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How to display weather data onto a sphere

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 so im in delphi 10.4 CE and im trying to make a weather application and i woud like to view NEXRAD/satellite/vector data on to a sphere with a bitmap image of the earth but im not sure

on how to lay1er the data on to the sphere APP uiusing netcdf here is a picture of the application with the globe 

Edited by Linuxuser1234

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The data must have location info in some kind of polar coordinates, so you can translate them onto the flat bitmap that you use on your sphere.

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48 minutes ago, Linuxuser1234 said:

@Doug Rudd the data i get is from thredds so i dont know how to even convert the data to be visualized in delphi and nobody from unidata knows either 

But the data format is known/documented? There must be some kind of coordinates in there, probably in WGS84.

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3 hours ago, Linuxuser1234 said:

@dummzeuch also do you know how i can plot wind vectors like this 

Screenshot 2022-10-02 111333.png

No idea. I'd assume that the data contains the information for doing this, but it will be up to you to draw the actual graphics. So basically the process is:

  1. read a data point from the data
  2. convert the coordinates from whatever coordinate system it uses to the one you need for drawing
  3. draw a circle + an arrow in the right direction and length + the number

I can't really help you there any more because I neither know the data format nor have I ever drawn a map on a sphere.

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13 hours ago, Linuxuser1234 said:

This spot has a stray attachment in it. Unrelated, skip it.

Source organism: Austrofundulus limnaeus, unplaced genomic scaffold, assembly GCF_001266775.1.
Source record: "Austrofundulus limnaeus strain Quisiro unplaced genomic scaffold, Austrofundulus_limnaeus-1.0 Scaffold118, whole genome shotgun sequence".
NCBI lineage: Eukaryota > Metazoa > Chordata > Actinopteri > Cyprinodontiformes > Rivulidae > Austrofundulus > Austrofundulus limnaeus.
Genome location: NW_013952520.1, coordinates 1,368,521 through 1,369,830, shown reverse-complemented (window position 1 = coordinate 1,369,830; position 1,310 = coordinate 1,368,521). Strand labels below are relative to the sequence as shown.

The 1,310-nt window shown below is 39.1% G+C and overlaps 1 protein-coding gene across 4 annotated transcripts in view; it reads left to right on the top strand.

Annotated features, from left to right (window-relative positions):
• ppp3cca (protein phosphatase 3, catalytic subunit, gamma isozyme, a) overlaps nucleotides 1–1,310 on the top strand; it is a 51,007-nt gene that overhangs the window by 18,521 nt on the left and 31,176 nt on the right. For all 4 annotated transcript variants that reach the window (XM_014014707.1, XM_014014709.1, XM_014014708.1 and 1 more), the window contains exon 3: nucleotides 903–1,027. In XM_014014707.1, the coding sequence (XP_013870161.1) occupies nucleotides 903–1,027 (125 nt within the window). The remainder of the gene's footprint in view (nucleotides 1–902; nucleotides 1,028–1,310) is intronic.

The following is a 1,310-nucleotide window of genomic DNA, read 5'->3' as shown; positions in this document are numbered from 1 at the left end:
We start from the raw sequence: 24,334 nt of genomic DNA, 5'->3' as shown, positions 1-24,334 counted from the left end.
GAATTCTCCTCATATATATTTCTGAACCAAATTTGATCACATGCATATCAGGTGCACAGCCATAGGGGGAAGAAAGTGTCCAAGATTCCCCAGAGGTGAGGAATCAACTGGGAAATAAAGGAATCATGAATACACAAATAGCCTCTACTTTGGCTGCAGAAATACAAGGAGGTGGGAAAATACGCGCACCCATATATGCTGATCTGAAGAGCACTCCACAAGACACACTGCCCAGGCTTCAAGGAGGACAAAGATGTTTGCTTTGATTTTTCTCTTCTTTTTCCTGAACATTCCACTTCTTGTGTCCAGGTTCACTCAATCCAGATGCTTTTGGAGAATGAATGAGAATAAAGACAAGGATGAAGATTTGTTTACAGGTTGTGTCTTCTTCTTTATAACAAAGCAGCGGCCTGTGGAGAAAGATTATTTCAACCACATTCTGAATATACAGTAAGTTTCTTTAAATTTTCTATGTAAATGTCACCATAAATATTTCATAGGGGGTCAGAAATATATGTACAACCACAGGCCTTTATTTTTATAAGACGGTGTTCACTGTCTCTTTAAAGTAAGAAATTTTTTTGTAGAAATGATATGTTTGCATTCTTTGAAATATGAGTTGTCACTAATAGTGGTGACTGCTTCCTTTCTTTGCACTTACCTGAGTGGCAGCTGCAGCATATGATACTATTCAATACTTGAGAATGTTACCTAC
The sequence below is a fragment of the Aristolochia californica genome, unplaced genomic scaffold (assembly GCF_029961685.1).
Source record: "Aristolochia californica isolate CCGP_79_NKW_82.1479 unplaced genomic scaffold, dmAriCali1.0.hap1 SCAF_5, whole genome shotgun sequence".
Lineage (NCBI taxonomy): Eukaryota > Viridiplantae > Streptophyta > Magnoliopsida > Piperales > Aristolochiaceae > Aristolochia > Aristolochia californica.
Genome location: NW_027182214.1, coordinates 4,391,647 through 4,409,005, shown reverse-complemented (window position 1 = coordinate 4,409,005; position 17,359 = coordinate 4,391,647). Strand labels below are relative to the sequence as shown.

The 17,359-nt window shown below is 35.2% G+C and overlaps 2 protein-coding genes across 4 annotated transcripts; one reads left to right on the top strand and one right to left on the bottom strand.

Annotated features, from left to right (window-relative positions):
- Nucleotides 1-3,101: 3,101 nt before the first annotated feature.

do you know how to display this popup form i made when i click on the goes button 

That is basic stuff, perhaps you should consider a Delphi course or reading a book.

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I don't know what data you are trying to plot, but wind data from the NWS or other sources are in two formats:   direction/speed      or     north component of speed/east component of speed.    Gridded data is usually in the latter format.     In the direction/speed format, the direction is that FROM which the wind is blowing.   That is a reported 315/21   means that if you face towards the Northwest, the wind will hit you in the face, so your plotted vector would be to the southeast (or if you are using the meteorologists' wind barb depiction, the "arrow" would be coming from the NW.)     But I would, in your code, first align your wind indicator to your geographical location.  That is make your arrow, say 10 miles long if that fits your scale; then taking the lat/long of the location, figure the lat/long you would be at if you went with the wind 10 miles and figure that lat/long.  Save all these wind arrow start and end point pairs.  And when it comes time to convert your background map to the projection on the flat screen of the display, fold in the wind data using the same equations.   Step by step it sounds lengthy, but computers are fast.


Good luck.


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